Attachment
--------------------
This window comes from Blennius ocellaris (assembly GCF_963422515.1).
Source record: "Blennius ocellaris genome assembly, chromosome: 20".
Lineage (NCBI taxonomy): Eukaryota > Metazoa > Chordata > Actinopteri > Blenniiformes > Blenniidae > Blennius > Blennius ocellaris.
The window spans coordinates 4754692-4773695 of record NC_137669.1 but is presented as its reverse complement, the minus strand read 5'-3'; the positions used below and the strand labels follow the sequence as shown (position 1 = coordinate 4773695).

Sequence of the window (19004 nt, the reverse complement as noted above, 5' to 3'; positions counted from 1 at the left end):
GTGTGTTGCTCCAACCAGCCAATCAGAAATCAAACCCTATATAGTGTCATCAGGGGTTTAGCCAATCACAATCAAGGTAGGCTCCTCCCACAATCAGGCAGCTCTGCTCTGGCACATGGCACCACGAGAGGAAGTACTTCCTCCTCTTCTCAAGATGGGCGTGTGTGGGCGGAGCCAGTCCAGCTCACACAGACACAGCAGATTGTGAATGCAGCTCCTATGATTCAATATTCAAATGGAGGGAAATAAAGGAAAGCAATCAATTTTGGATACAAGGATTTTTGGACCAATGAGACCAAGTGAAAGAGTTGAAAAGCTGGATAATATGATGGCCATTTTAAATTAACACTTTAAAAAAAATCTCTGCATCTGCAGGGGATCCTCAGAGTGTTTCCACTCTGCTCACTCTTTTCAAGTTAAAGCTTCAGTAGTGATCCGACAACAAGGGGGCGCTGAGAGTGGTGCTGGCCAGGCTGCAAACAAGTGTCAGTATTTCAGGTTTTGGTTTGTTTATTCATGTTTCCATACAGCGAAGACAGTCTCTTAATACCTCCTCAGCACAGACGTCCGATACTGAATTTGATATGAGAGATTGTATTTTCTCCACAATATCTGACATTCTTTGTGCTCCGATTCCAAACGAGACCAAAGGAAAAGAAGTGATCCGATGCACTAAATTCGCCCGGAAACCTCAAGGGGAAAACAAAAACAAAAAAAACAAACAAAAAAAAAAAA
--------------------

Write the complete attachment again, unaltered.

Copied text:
This window comes from Blennius ocellaris (assembly GCF_963422515.1).
Source record: "Blennius ocellaris genome assembly, chromosome: 20".
Lineage (NCBI taxonomy): Eukaryota > Metazoa > Chordata > Actinopteri > Blenniiformes > Blenniidae > Blennius > Blennius ocellaris.
The window spans coordinates 4754692-4773695 of record NC_137669.1 but is presented as its reverse complement, the minus strand read 5'-3'; the positions used below and the strand labels follow the sequence as shown (position 1 = coordinate 4773695).

Sequence of the window (19004 nt, the reverse complement as noted above, 5' to 3'; positions counted from 1 at the left end):
GTGTGTTGCTCCAACCAGCCAATCAGAAATCAAACCCTATATAGTGTCATCAGGGGTTTAGCCAATCACAATCAAGGTAGGCTCCTCCCACAATCAGGCAGCTCTGCTCTGGCACATGGCACCACGAGAGGAAGTACTTCCTCCTCTTCTCAAGATGGGCGTGTGTGGGCGGAGCCAGTCCAGCTCACACAGACACAGCAGATTGTGAATGCAGCTCCTATGATTCAATATTCAAATGGAGGGAAATAAAGGAAAGCAATCAATTTTGGATACAAGGATTTTTGGACCAATGAGACCAAGTGAAAGAGTTGAAAAGCTGGATAATATGATGGCCATTTTAAATTAACACTTTAAAAAAAATCTCTGCATCTGCAGGGGATCCTCAGAGTGTTTCCACTCTGCTCACTCTTTTCAAGTTAAAGCTTCAGTAGTGATCCGACAACAAGGGGGCGCTGAGAGTGGTGCTGGCCAGGCTGCAAACAAGTGTCAGTATTTCAGGTTTTGGTTTGTTTATTCATGTTTCCATACAGCGAAGACAGTCTCTTAATACCTCCTCAGCACAGACGTCCGATACTGAATTTGATATGAGAGATTGTATTTTCTCCACAATATCTGACATTCTTTGTGCTCCGATTCCAAACGAGACCAAAGGAAAAGAAGTGATCCGATGCACTAAATTCGCCCGGAAACCTCAAGGGGAAAACAAAAACAAAAAAAACAAACAAAAAAAAAAAA